BAE Systems continues refining its proposed solution for the Army’s Armored Multi-Purpose Vehicle (AMPV) family of vehicles program to include improved underbody survivability for the vehicle expected to replace the current M113 vehicles within the Heavy Brigade Combat Team (HBCT).

The program, with a Request for Proposals (RFP) expected this summer, would fill gaps in current and future capability in force protection, mobility, reliability, and interoperability by mission role variant within the HBCT. The draft RFP said the AMPV is a vehicle integration program whereby existing Mission Equipment Packages (MEPs) would be transferred into the AMPV platforms.

A company executive refuted concerns by the Director, Operational Test and Evaluation (DOT&E) over vulnerabilities found during underbody testing as part of the Bradley Engineering Change Proposal (ECP).

The DOT&E 2012 Annual Report ECP assessment stated: Results from the first two underbody blast tests also demonstrate that survivability modifications to the Bradley Fighting Vehicle would be required if it is chosen as the platform for the Armored Multi-Purpose Vehicle (AMPV) to meet the draft AMPV survivability requirement.

However, Mark Signorelli, vice president and general manager Ground Combat Vehicles at BAE told Defense Daily in an interview, “We understand clearly the results of tests that took place, and our AMPV has already incurred fixes identified in that test…We’ve already tested AMPV internally against threats larger than Bradley threats.”

Additionally, he said, it’s not comparing like to like. AMPV and Bradley have different levels of survivability because they were designed against different threats.

BAE introduced a prototype AMPV in October (Defense Daily, Nov. 8, 2012).

“We continue to do additional survivability analysis, test and integration around that (prototype),” he said. “We’ve done work in terms of integrating mission equipment packages.”

BAE continues its analysis on the different AMPV variants and compare its proposed offering to the draft specifications, Signorelli said. The tricky one is the mortar carrier vehicle, as it is the variant most different from the others.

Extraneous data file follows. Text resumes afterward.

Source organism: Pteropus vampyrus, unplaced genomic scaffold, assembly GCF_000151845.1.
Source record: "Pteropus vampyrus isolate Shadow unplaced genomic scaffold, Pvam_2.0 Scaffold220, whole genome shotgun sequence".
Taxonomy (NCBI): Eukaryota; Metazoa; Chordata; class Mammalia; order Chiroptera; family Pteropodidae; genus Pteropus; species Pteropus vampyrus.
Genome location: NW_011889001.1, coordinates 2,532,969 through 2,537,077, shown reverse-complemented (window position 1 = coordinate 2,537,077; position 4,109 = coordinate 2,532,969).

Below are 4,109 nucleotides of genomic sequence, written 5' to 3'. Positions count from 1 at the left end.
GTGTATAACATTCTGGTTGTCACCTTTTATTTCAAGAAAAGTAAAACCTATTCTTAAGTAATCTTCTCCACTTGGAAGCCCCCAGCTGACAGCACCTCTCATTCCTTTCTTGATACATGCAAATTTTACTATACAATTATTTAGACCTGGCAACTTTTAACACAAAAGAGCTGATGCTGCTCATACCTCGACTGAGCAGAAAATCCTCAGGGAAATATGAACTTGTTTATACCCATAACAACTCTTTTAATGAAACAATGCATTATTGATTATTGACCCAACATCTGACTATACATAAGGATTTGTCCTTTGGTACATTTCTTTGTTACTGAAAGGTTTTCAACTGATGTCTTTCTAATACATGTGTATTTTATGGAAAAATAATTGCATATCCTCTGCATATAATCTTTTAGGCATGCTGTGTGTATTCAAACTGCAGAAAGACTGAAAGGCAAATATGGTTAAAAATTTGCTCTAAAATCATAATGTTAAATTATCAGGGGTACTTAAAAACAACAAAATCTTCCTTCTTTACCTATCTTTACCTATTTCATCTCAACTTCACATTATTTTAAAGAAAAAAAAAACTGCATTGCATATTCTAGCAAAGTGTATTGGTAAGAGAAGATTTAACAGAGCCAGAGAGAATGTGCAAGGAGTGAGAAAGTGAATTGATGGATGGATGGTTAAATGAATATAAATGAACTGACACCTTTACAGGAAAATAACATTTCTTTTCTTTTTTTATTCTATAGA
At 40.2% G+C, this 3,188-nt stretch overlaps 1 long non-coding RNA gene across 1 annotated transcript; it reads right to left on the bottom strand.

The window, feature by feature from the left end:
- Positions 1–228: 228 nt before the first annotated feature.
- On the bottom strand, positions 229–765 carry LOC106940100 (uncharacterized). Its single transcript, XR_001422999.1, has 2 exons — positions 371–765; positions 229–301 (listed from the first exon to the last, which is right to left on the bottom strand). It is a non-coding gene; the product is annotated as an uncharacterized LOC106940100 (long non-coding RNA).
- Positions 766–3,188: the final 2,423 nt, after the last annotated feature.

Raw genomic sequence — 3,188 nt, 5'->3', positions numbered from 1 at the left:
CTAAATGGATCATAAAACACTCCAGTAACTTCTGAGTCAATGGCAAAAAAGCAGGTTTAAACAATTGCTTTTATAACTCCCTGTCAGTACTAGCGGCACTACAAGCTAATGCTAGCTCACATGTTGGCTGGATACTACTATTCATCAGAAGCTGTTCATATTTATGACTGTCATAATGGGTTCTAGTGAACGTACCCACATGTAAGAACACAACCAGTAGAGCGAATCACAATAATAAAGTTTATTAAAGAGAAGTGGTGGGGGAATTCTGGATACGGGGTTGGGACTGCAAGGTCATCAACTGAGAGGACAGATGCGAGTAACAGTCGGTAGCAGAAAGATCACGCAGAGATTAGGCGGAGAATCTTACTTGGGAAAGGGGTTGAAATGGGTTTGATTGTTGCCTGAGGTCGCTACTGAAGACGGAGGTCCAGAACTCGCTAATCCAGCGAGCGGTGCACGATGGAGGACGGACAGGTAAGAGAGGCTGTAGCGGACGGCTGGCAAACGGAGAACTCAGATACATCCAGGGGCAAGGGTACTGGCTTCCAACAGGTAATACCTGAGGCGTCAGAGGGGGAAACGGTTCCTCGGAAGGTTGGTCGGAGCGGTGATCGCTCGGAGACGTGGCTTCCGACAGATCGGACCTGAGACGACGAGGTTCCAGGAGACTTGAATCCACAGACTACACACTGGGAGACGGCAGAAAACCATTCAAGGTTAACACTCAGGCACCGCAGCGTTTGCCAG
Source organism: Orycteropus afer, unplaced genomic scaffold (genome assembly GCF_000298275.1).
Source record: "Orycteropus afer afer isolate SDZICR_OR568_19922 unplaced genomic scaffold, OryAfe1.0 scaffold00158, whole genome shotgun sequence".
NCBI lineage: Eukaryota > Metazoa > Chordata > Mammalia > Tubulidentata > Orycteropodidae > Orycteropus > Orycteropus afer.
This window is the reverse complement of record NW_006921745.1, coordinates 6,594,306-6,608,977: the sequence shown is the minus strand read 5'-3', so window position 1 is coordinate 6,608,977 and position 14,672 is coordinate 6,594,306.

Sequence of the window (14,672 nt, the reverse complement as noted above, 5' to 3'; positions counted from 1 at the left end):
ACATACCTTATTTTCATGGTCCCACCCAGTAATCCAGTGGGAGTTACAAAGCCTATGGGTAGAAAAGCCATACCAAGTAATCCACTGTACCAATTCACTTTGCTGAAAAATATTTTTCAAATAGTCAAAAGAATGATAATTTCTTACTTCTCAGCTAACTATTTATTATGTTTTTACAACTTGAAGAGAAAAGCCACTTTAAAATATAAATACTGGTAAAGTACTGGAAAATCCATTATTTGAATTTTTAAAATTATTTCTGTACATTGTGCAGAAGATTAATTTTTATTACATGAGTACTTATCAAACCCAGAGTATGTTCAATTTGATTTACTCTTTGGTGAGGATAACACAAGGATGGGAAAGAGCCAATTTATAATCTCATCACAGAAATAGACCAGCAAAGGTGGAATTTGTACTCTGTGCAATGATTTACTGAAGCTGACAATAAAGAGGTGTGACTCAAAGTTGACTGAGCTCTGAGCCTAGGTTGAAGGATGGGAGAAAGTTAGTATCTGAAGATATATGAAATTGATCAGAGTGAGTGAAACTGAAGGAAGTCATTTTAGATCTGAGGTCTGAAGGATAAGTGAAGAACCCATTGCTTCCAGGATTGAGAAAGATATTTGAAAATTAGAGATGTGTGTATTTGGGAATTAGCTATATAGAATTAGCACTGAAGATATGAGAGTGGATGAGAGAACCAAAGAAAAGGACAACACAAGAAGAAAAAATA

The draft RFP calls for no greater than a $1.8 million average unit manufacturing cost in fiscal year 2012 dollars, but Signorelli said “our offering would be significantly less than that. “Given the maturity of our offering, the fact we have a warm production line going, all kinds of things like that, allow us to be very aggressive against that cost target.” 

Additionally, the BAE offering is likely to have 75-90 percent commonality between variants, he said, well above the initial 57 percent commonality discussed in the draft RFP.

Since with the Bradley form follows function, with a similar mission, the Bradley-based BAE AMPV solution would probably look similar, he said. However, the AMPV prototype is somewhere more than one and a half times the interior volume of the M113.

The AMPV would be armed for self-protection, he said, not necessarily having an offensive capability. “Our offering would have exactly the same armor protection as the Bradley.” Whatever goes on the Bradley would be 100 percent applicable, he said.

Additionally, the AMPV baseline BAE would offer is designed with a capacity for growth where a Bradley base doesn’t have same level of inherent growth.

Signorelli said the BAE Systems AMPV is a mature, low risk and cost effective solution that rapidly delivers continued combat overmatch capability for the U.S. Army.

The AMPV will have multiple variants: general purpose, medical evacuation, medical treatment, mortar carrier, and mission command.